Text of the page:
Life lessons in the art and ardor of gardens

This time of year, when Margaret Roach looks at the remnants of her garden in western New York State, she doesn't bemoan the faded hosta leaves or feel nostalgia for the boon times of summer as many gardeners do. Instead, she enjoys the leaves' translucent, almost parchmentlike texture and enjoys winter and dormancy.

"I need a rest, just like the bulbs do," she says with a quick laugh.

Ms. Roach's dual roles - as garden editor for Martha Stewart Living magazine and homeowner with 2-1/2 acres of rolling countryside - keep her in constant motion. She has also written several books, including her most recent, "A Way to Garden" (Clarkson Potter, $30), which has made her a perennially popular speaker on the garden-lecture circuit.

While Roach can reel off Latin botanical names with ease, she remains deeply focused on what brought her to gardening in the first place: the inspiration and energy that flow between a gardener and her plot of earth.

In "A Way to Garden," the author follows that inclination, reveling in the serenity of nature, but also offering tips on how to get around the thorny patches.

In a telephone interview from her office in New York City, and later at a presentation at the Massachusetts Horticulture Society in Wellesley, Mass., Roach talked about her approach to gardening.

"In my writing, and in my lectures, I ask people to look beyond the big, obvious blooms of a peony, rose, or hydrangea," she says. "I like for them to look elsewhere, too, at a shoot coming through the ground [in spring], for example. And even this time of year, to notice the seedheads that plants leave behind, and how much fun the birds are having with them. Look at the miracle that represents."

Roach is unapologetic about using religious imagery to describe nature, because, for her, nature teaches about larger issues. "Gardening has a spiritual dimension, if you let it," she says. "You have to acknowledge that you can't control the forces at work. [They're] bigger than you are."

Roach's serious interest in gardening began 25 years ago, when she moved back to her childhood home in the Queens borough of New York City to help care for her ailing mother. Yard work offered breathing room and a distraction from domestic tasks.

As she pruned, planted, and tended the garden, and "made big mistakes along the way," she found a peace that stayed with her. Her mother was eventually moved into a nursing home and later died.

"I have a lot of experience with the deaths of people close to me," Roach says quietly, but she adds that watching the cycles of death and rebirth in the garden has taught her to be less afraid of these passages. "The winding down that autumn symbolizes and the dying back in winter - these are great taboos for us culturally. But without winter, there would be no spring. All the seasons are part of an organic whole."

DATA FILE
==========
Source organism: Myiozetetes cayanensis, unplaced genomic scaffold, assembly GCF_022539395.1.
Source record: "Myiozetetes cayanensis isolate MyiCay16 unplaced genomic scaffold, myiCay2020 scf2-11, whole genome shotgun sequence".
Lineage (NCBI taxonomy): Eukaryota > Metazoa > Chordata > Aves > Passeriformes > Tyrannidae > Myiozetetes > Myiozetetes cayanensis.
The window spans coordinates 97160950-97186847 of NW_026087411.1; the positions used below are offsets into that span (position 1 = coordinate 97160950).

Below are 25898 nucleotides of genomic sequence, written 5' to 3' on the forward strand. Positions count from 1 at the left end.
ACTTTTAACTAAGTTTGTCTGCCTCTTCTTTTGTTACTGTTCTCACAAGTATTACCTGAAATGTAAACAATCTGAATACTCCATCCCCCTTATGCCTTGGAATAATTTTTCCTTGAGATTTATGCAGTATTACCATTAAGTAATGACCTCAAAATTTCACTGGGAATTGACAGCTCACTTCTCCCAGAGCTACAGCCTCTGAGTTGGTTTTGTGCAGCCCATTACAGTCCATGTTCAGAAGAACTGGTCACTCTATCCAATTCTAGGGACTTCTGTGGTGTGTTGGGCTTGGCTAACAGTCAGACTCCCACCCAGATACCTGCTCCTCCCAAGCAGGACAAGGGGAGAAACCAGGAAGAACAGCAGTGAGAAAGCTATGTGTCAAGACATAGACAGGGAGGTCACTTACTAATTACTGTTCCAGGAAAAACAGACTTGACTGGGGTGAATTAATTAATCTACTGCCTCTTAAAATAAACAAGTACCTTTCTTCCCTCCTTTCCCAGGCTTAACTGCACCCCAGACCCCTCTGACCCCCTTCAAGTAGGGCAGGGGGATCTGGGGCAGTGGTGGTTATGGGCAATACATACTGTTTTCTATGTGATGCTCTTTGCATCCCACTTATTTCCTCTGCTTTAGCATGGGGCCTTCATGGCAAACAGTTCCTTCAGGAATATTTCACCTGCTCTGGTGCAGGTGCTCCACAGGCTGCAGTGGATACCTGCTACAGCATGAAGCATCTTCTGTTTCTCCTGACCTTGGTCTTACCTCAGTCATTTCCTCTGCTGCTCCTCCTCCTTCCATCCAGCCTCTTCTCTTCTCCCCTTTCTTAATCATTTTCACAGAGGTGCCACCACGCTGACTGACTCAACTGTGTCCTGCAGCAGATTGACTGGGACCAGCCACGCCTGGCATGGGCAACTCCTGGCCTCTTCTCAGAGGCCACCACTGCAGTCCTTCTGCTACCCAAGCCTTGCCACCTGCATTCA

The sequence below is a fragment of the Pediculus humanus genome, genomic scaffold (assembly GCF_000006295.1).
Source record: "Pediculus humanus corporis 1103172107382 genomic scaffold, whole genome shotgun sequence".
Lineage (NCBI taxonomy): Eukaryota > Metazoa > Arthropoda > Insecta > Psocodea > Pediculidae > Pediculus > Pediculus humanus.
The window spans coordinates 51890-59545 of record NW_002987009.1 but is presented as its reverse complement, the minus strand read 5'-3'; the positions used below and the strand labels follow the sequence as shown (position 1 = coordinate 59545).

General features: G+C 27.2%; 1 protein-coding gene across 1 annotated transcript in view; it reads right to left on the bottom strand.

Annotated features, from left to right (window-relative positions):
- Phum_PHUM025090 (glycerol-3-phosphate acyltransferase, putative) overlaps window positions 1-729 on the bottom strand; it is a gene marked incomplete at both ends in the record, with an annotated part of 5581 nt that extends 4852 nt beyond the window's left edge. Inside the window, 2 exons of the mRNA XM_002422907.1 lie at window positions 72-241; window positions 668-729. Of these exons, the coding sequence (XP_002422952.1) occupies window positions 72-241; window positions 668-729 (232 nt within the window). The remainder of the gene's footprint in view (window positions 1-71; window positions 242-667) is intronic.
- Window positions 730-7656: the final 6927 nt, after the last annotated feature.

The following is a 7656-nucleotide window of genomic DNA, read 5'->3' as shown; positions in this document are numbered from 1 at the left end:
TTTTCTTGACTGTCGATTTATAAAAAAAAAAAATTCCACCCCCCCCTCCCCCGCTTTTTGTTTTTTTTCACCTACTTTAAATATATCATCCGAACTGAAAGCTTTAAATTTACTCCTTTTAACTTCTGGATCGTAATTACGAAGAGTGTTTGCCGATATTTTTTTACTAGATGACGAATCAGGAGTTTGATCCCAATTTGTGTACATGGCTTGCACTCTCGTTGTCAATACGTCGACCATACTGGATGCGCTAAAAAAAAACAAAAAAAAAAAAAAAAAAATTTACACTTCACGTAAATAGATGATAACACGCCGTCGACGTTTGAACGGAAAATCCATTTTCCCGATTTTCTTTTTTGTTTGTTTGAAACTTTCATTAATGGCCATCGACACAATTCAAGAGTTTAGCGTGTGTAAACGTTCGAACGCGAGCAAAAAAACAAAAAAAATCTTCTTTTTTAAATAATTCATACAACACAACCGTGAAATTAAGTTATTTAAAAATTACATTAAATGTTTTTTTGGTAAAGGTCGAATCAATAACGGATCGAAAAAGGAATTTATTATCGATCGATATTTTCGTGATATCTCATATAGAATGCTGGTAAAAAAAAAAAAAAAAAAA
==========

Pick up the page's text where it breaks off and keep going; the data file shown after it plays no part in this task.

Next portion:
For the past 15 years, Roach has watched the seasons change from her renovated farmhouse in Columbia County, New York. From spring to fall, she splits her week between that house and a home in Queens, from which she commutes to the magazine's offices in Manhattan.

In the beginning, Roach did nearly all the gardening herself; these days, a savvy neighbor does much of the maintenance.

Roach remains a hands-on gardener, and she laughs ruefully at the memory of lessons learned the hard way. "Gardening isn't a science, it's an art," she says. "While certain parts of gardening require that you understand the basics, there are no guarantees."

She casts a somewhat skeptical eye on such sacrosanct rules as the one that says gardeners should follow the USDA hardiness map, which divides the country into climate zones according to lowest average temperatures.

Following that guide, a garden in Zone 5 should not contain plants rated for Zone 6 or higher, because they won't survive the winter.

Gardeners sometimes try to get around these ratings by seeking out a "microclimate" in their yards - such as an area with southern exposure - that will support plants from the next highest zone.

But Roach has a warning about microclimates. Plants sited on the southern side of a building are more vulnerable to vicissitudes of weather, such as early thawing, or temperatures that soar in the daytime and plummet at night, which will often kill off flowers on such trees as magnolias.

Better to plant the same tree on the northern side, says Roach, so that it sleeps a little longer and wakes when the weather is more settled.

She considers herself more as an impulsive experimenter than a garden designer, and so urges that gardeners not be afraid to move plants around.

She also recommends keeping a garden notebook, and, in each season, seeing which plants bloom at the same time and might look good grouped together. She does this by clipping and pressing blooms into the notebook, or at least photographing them.

What most impresses Roach is the camaraderie that exists among gardeners.

"Ninety percent of them want to give you some plant, and the other 10 percent want a cutting from your garden," she says of gardeners. "They are seized with a lust for every plant - they want to own it, to try it. They have a curiosity."

But at the same time, she cautions against the dissatisfaction that can creep in when a gardener comes up against limitations.

"So many of us want what we don't have, and have what we don't want. One of the biggest lessons of the garden is to want what you have. If you have shade, don't plant roses. But you can create a woodland, and that is not a bad thing. Don't waste time on that longing. See what other incredible plants are out there."

Roach says she knows firsthand how hard it is to be practical, in gardening and in living. "For me, this is my whole life, to be at peace with what is."

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